If you're looking to take on your first employee, consider an apprentice 

If you don't have employees yet but were hoping to take someone on in the future, consider training an apprentice instead. If you have the time to train someone while they work for you, apprenticeships can be a great way to get your first employee. In exchange for spending 20% of their employed time being trained, their wages tend to be slightly lower and, for apprentices under 25, you may not need to make National Insurance contributions

You're contributing to the economy by training someone in a new skillset and, should the apprentice master all the skills you're teaching them, you'll be able to take on a higher workload. If you decide to keep them on as a full employee once the apprenticeship ends, you can feel certain that you'll have a solid employee that has all the skills you’re looking for.

Look for other ways to reduce costs

Whether it’s cutting down on your energy costs or claiming all of your allowable expenses, you can look to cut costs in other parts of the business to prepare for the rise in National Insurance costs. A few things you can look out for are:

  • Sector specific tax incentives: Certain sectors have specific tax relief schemes that may help if you are eligible for them. Just a few to look out for are the creative industries tax relief, research and development tax relief, retail discount, or small business rate relief. These are just the national schemes, but there may be local schemes as well, so be sure to check with your local authority as well.
  • Green energy tax cuts: As the UK works towards their Net Zero goals, more and more incentives are appearing for businesses that are working towards greener business practices. The types of financial support are very varied, but the UK Government Green Business Funding and Zero Carbon Business Grants List are a great first port of call for finding out more about what’s available to you.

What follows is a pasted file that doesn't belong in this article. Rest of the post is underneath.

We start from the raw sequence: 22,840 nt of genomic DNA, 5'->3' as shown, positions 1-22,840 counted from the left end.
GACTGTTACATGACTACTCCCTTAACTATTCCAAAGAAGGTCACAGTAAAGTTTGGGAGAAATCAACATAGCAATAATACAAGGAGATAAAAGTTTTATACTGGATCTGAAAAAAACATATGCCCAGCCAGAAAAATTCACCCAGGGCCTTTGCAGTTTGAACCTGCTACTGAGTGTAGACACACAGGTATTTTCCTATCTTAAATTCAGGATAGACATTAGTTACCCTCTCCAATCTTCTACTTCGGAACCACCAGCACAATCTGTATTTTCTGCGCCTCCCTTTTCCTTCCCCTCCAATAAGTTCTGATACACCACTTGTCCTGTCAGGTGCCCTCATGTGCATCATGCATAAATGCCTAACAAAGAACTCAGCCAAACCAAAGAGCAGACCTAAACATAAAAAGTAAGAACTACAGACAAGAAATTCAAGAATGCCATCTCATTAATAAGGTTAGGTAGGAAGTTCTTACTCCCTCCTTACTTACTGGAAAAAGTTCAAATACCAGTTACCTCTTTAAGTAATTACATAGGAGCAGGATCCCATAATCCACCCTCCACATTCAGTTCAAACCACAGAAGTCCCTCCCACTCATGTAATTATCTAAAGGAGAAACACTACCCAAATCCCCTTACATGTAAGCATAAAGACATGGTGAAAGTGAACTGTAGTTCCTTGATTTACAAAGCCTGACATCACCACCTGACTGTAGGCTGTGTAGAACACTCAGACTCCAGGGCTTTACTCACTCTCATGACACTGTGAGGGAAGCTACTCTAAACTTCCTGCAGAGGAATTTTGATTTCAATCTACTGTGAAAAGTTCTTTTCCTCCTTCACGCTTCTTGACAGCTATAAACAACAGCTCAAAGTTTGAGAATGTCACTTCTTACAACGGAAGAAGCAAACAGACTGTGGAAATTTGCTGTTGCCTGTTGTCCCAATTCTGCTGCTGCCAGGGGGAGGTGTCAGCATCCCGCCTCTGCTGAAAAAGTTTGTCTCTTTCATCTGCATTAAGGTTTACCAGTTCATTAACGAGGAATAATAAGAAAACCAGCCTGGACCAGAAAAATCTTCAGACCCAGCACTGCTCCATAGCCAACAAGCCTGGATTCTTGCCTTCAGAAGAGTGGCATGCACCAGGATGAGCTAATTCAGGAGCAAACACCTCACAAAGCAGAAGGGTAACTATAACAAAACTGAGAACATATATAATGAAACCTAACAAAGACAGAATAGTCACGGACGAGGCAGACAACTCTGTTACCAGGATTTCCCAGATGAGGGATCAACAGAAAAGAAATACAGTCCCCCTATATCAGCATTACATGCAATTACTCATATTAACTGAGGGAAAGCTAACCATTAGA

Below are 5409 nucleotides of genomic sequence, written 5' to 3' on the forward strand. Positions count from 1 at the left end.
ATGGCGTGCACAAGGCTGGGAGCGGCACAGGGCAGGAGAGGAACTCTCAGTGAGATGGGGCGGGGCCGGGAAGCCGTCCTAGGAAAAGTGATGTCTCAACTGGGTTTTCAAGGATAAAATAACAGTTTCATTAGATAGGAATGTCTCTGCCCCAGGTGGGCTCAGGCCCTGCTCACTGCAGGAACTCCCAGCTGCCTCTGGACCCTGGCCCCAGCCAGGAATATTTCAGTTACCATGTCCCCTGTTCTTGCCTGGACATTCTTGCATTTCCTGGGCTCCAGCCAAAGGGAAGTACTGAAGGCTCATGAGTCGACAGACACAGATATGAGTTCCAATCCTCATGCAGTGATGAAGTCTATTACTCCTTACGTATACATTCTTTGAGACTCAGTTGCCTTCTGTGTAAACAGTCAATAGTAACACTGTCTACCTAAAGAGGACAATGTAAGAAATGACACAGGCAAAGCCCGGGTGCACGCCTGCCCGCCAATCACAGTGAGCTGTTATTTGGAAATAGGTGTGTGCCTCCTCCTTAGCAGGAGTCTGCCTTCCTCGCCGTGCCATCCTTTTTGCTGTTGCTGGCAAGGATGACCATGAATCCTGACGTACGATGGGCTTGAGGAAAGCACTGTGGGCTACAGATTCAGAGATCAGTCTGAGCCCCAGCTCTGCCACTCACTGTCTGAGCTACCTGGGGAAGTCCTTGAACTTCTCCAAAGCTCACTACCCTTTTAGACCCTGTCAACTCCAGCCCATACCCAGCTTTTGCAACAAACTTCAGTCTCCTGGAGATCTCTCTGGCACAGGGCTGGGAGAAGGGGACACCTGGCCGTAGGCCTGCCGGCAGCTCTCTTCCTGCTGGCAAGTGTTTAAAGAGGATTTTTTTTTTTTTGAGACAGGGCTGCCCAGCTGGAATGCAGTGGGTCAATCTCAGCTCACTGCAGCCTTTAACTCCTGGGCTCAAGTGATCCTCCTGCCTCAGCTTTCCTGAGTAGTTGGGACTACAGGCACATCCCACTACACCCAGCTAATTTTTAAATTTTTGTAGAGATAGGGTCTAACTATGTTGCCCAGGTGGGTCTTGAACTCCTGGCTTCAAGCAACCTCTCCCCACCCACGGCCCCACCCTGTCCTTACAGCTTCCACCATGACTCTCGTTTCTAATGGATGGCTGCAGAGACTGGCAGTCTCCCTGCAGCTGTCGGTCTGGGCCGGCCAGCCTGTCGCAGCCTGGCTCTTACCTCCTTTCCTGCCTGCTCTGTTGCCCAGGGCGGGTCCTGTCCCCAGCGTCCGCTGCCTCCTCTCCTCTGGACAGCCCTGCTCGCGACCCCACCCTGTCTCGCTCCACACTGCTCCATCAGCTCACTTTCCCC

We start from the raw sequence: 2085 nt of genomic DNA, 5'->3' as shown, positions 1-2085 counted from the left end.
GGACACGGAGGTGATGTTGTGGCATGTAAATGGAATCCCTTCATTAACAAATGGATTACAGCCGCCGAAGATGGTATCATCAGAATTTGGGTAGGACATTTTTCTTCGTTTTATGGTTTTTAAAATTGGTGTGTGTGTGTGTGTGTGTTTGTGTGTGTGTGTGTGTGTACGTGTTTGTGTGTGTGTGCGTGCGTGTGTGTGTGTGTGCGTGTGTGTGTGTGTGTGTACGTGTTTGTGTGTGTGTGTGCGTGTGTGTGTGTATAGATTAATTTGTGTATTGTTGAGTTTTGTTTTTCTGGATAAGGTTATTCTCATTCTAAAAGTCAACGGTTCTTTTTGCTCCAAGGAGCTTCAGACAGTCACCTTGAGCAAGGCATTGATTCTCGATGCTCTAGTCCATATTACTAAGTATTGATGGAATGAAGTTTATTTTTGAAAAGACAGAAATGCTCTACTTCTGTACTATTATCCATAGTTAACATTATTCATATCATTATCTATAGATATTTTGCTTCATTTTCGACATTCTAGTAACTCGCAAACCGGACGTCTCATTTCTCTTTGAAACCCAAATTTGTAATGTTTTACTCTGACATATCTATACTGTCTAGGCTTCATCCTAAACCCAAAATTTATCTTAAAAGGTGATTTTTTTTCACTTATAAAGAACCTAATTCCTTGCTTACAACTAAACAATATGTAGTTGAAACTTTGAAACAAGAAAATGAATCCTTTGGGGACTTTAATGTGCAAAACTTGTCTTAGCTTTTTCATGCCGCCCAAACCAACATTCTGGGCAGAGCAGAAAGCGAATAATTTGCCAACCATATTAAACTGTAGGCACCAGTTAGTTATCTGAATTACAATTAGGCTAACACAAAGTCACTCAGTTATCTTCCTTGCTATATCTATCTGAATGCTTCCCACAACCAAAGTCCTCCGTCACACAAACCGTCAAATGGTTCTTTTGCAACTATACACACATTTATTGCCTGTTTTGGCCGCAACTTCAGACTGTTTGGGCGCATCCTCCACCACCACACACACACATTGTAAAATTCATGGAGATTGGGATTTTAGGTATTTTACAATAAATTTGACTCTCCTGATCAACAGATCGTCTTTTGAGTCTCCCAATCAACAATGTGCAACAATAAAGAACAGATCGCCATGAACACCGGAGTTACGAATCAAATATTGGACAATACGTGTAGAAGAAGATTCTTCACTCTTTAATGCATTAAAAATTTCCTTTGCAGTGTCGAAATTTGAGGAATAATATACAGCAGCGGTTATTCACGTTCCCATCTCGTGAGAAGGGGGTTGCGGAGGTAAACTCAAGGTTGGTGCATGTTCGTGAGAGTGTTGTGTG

• Allowable Expenses: Did you know that there are certain business expenses you can deduct from your tax bill? Whether you’re self-employed or run a limited company, understanding allowable expenses means that you won’t pay an more tax than you have to.
  • Employment Allowance: Employment Allowance allows eligible employers to reduce their annual National Insurance liability by up to £4,000. You’ll pay less employers’ Class 1 National Insurance each time you run your payroll until the £4,000 has gone or the tax year ends (whichever is sooner). Find out more on the UK Government website.

Make sure you’re prepared

Given the many challenges that small businesses have faced throughout the pandemic, the rise in national insurance is just another hurdle. However, taking early action and preparing properly for the changes will help you minimise the impact on your business.